In the ethics section of DN 1 (etc.) there is a strange sequence of terms that are included among the kinds of shows that a mendicant should not attend.
caṇḍālaṁ vaṁsaṁ dhovanaṁ
outcaste, lineage (or bamboo), washing
It’s not at all clear how these are kinds of shows.
All the editions as well as the commentary treat these as three separate items. However, as pointed out by TW Rhy Davids, they occur together in the commentary to Ja 498, where they appear together as a single compound. There, two young candalas (outcastes) of Ujjeni (in Avanti, considered the south from the perspective of the early texts) decide to make use of the “craft” (sippa) of caṇḍālavaṁsadhovana, so they do it at the eastern and northern gates. Two women, experts in signs, see them and are so dismayed at the sight that they wash their own eyes out with perfumed water; which seems a little excessive at the mere sight of candalas.
Now, it seems from this that we should treat the three items as a compound and assume corruption in the DN text. Perhaps the commentary originally explained the items separately and the text was adjusted to suit.
The Jataka story does not tell us what the nature of the show was, but clearly it was something meant as an entertainment, which was taught as a tradition among the candalas.
The DN passage has been translated by Rhys Davids as “acrobatic feats by candalas". Bodhi has “acrobatic performances”, Walshe (followed by Thanissaro) has “acrobatic and conjuring tricks”. These are very loosely inspired by the commentary, which says:
Candala means a game with an iron ball, or they say it is the outcaste’s game of hemp-washing. Vamsa means, they lift up a bamboo and play.
I think we can ignore these. The interesting one is the explanation of dhovana (“washing”).
Dhovana means “bone-washing”. It seems that in certain countries when a relative dies, they do not cremate them, but bury them. Then, when they know the body has decayed, they exhume the bones. They set it in a certain place with liquor, etc., and weeping and wailing they drink the liquor. For it is said (AN 10.107): ““Mendicants, in the southern lands there is a practice named ‘[bone]-washing’. There they have food, drink, snacks, meals, refreshments, and beverages, as well as dancing, singing, and music. There is such a washing, I don’t deny it.” But some say the washing is bone-washing with Indra’s net.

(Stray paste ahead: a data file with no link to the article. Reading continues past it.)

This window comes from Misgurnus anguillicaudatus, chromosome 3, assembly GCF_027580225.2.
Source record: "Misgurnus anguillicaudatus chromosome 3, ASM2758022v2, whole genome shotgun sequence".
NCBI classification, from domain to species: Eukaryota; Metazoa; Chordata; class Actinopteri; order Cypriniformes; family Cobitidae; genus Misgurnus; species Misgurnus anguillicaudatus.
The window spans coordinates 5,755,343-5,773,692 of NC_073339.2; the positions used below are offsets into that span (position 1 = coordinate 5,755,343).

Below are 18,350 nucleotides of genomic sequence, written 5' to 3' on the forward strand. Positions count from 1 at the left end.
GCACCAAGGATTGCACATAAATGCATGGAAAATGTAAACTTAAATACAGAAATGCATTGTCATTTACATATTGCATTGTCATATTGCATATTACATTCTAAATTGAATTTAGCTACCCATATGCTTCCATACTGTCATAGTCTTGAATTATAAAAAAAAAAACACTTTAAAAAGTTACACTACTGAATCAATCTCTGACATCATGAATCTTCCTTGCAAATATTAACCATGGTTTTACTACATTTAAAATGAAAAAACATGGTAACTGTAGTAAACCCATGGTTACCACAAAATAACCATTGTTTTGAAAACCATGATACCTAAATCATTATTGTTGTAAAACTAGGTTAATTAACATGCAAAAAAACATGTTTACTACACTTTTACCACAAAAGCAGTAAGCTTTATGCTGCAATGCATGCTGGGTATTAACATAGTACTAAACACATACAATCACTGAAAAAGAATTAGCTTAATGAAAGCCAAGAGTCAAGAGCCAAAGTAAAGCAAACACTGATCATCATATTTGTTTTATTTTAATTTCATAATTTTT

Note that the word “bone” in “bone-washing” is only found in the commentarial quote of the discourse, not in the manuscripts. Nonetheless, it is an old attestation. The opinion of “some” regarding Indra’s net is interesting—explained as a magic trick by the subcommentary—but I think we can ignore it for our purposes.
Ven Bodhi appears to have misunderstood this (and I followed him), thinking that “washing” is the name of a country. Rather, it is the name of the practice in some southern countries. Note that AN 10.107 specifies “southern countries”, supported by Ja 498 set in Ujjeni; DN 1 commentary just says “certain countries”.
Clearly this is an interesting practice, and appears to be a genuine memory of an ancient, pre-Vedic funeral ritual. It is practiced among the candalas, who were native inhabitants of India before the “civilized” Aryans, and it is located in the less-Aryanized south.
It urns out that similar rituals are quite common. We find it among the Maya:
In certain regions of Okinamwa and Sulawesi:
And perhaps as far back as Neolithic times in Italy:
And it seems, among the Toda people of South India (though not much detail is given of their “second funeral”):
This is just from a quick search, I’m sure there will be many more.
Clearly similar ideas impressed themselves on the minds of far-flung peoples over a long period. It seems the “bone-washing” ritual serves as a reminder and confirmation of the true death of an individual, fully decayed, with all personal identification gone. The community gathers to remind each other, mourn one last time, then celebrate and honor the ancestors with beautiful flowers and fragrances. We can probably see a vestige of such rituals in the modern practice of cleaning the grave and placing flowers on it.
For all the textual confusion and disparate contexts, it does seem as if our three Pali sources are all speaking of the same thing. Both the Jataka and DN 1 present it as a kind of public show. The commentary equates DN 1 and AN 10.107. And if it really is a tribal funerary display of bones, that would explain why it was considered so inauspicious it required the ritual washing out of the eyes.
One problem though: how do we get from a tribal funeral ritual to a public performance?
In the Jataka, our candala heroes are so disappointed in the rejection of their performance, they decide to travel north to Taxila and get a brahmanical education. This situates the story explicitly in the growing brahmanization of their region. Their old ways are despised, their culture looked down on. Today, we see a similar process, where ancient tribal ways of deep meaning become performances in the public square.
I was walking down Circular Quay recently, and saw some Indigenous folks putting on a performance. I stopped to say g’day to their elder, Mike. His sons, and grandkids and friends from Queensland and elsewhere dress up in tradition makeup and clothes, play the didgeridoo, and dance the songs of the kangaroo and other stories of their ancestors. I had mixed feelings about it all. On the one hand, they’re keeping the customs alive and teaching them to the kids. One the other hand, it’s all so watered down and bereft of meaning, of context and place. And we can be sure that, like our candalas, they’ll be getting a “modern” education as well as learning their old ways.
So this is what I think caṇḍālavaṁsadhovana is: a tribal ritual of bone-washing, put on as a display for “civilized” folk.